Thailand’s Democrat Party to hawkishly monitor media like it’s 2009
A media monitoring group set up by Thailand’s opposition Democrat Party in order to flag news coverage deemed ‘too favorable’ to the current government recalls the hawkish tendencies towards state media control during their rule between 2009-2011, further fueled by the history of the leader of this media monitoring group.
The Nation reported on Tuesday:
The Democrat Party has set up a media-monitoring group to be led by Trang province MP Sathit Wongnongtoey. He urged the public to monitor changes closely at Channel 9 and television hosts such as Sorrayuth Suthasnachinda of Channel 3, as well as newspapers, for what he claims is biased reporting in favour of the Pheu Thai-led government.
Sorrayuth failed to explore the details of the national-reconciliation bills in his reporting, while Channel 9 had continually attacked the Constitution Court’s order to delay the House deliberation on constitutional amendment, Sathit said. If the party finds a media organisation that is not reporting well-rounded information, it will provide that organisation with information and ask it to disseminate it, he said.
“Democrats to monitor ‘pro-Pheu Thai’ media coverage“, The Nation, June 5, 2012
Furthermore, another Democrat MP cites the changes at MCOT, a state-owned media organization that owns dozens of radio stations and the Modernine TV channel (formerly Channel 9). Its president was sacked over ‘poor performance’ in October last year and replaced by Chakrapan Yomchinda, a former MP of Thaksin’s Thai Rak Thai Party. He then moved aside last May to pave the way for current president Premkamon Tinnakorn Na Ayutthaya, who reportedly has close ties to Thaksin.
The fact that this media monitoring group, established to keep an eye on any news that is not in their favor, is headed by none other than Sathit Wongnongtoey, is somehow revealing about the mindset of some, if not many, in the opposition party. During his tenure as Minister to the Office of the Prime Minister under the administration of Abhisit Vejjajiva, Sathit left a trail of knee-jerk reactions and gaffes behind him as he interfered with Thailand’s media landscape.
Since the Minister to the PM’s Office also oversees the state media outlets of MCOT and NBT, the government has some vital tools to get their message across the airwaves. Ever since the political crisis of recent years, these outlets have essentially become propaganda machines for whoever is government. Sathit went all out in 2009 to use this to “counter” everything by Thaksin and the red shirts, while already establishing a total disregard for media freedom early on.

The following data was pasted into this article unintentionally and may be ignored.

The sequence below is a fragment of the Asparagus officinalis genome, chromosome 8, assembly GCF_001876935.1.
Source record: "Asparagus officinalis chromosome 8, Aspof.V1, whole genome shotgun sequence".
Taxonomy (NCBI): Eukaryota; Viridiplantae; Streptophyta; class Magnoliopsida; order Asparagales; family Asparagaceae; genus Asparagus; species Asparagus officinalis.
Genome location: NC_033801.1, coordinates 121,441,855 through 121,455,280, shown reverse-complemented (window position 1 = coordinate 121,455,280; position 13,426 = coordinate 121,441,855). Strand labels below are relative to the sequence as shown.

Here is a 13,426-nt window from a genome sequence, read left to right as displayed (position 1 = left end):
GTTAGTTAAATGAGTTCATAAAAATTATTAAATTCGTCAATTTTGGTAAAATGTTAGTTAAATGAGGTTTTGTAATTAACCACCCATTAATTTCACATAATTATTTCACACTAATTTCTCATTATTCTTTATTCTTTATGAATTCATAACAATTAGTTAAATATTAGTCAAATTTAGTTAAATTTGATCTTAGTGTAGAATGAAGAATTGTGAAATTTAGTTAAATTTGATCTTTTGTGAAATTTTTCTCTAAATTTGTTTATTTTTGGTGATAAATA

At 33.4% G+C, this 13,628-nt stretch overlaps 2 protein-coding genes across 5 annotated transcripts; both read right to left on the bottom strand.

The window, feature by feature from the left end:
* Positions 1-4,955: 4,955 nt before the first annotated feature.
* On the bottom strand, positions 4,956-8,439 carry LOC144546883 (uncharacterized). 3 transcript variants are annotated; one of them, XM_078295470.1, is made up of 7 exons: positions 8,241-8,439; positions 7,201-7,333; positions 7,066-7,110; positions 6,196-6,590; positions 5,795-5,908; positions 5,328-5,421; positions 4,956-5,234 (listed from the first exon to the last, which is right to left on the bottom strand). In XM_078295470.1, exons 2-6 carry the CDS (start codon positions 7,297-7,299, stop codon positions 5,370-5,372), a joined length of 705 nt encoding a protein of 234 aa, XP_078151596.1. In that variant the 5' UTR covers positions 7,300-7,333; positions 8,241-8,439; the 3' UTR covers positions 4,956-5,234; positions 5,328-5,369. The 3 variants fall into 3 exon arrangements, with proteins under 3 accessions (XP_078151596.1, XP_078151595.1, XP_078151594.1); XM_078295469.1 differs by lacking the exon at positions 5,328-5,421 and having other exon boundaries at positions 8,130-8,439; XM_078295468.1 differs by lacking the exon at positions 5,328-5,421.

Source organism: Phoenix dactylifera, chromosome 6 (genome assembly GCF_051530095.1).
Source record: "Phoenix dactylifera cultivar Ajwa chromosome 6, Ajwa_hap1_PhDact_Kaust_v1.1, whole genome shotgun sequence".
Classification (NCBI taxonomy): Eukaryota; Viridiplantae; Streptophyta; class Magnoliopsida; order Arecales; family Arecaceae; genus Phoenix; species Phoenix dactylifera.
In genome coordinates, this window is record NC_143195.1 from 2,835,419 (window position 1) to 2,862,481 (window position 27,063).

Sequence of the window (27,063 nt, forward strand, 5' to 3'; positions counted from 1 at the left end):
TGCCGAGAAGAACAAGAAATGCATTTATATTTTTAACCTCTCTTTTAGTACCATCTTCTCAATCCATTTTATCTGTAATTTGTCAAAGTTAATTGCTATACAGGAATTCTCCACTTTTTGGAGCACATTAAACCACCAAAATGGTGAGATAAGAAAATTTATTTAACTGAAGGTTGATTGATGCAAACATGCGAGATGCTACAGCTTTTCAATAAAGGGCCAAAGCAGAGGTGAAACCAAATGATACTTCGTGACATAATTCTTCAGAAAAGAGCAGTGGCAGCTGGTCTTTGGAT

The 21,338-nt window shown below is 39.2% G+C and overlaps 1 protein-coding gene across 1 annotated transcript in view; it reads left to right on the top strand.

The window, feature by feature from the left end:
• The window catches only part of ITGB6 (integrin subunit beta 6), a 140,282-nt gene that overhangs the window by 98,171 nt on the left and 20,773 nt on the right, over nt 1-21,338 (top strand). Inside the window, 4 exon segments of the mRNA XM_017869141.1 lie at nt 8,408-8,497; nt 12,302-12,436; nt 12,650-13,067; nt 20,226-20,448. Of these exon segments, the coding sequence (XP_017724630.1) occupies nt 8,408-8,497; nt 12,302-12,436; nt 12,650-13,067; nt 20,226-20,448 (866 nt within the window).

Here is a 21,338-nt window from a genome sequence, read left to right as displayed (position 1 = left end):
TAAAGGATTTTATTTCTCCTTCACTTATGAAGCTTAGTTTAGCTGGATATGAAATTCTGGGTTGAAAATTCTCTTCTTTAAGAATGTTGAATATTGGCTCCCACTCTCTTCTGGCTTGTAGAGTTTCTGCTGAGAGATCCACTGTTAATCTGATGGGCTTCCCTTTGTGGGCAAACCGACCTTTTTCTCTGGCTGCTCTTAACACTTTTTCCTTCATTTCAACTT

During that year, he maintained his reactionary stance, as evident in several cases such as when he smelled a foreign conspiracy after rumors of the King’s medical condition caused the stock market to nosedive. Or when he pledged to curb Thaksin’s personal SMS exchanges. Or when he smelled another foreign conspiracy when the website Protect The King was suddenly replaced by something completely different, where in reality the government simply forgot to renew the domain. Or when he smelled yet another foreign conspiracy and demanded from The Times (UK) to hand over the recordings from an interview with Thaksin. Or when he launched a bizarre and wasteful campaign urging all Thais to publicly sing the National Anthem.
As you can see, Sathit did quite a lot during his term. However, the pinnacle of his work happened at one of the MCOT radio stations, where one of the hosts actually dared to conduct a phone interview with Thaksin. Unsurprisingly, this was met with a lot of criticism including from Sathit himself who tweeted* his initial bewilderment and demanded a clarification by the MCOT management, as usual suspecting a hidden agenda. In the end the radio host quit in frustration after Sathit’s overreaction.
So it comes as no surprise that Sathit Wongnongtoey would spearhead a media monitoring group to scan Thailand’s news outlets for headlines and talking points that do not fit their opinion. But it is exactly this behavior, manifested by a history of knee-jerk media interferences, that exposes a deep reactionary hawkish stance which only allows one single narrative and disregards the existence of others.
*Side note: Back then in September 2009, I wrote a series of tweets commenting and highlighting Sathit’s overreaction but was unable to find them, despite using a whole bunch of tools. If anyone know how one can access very old tweets from way back, please let me know. Thanks!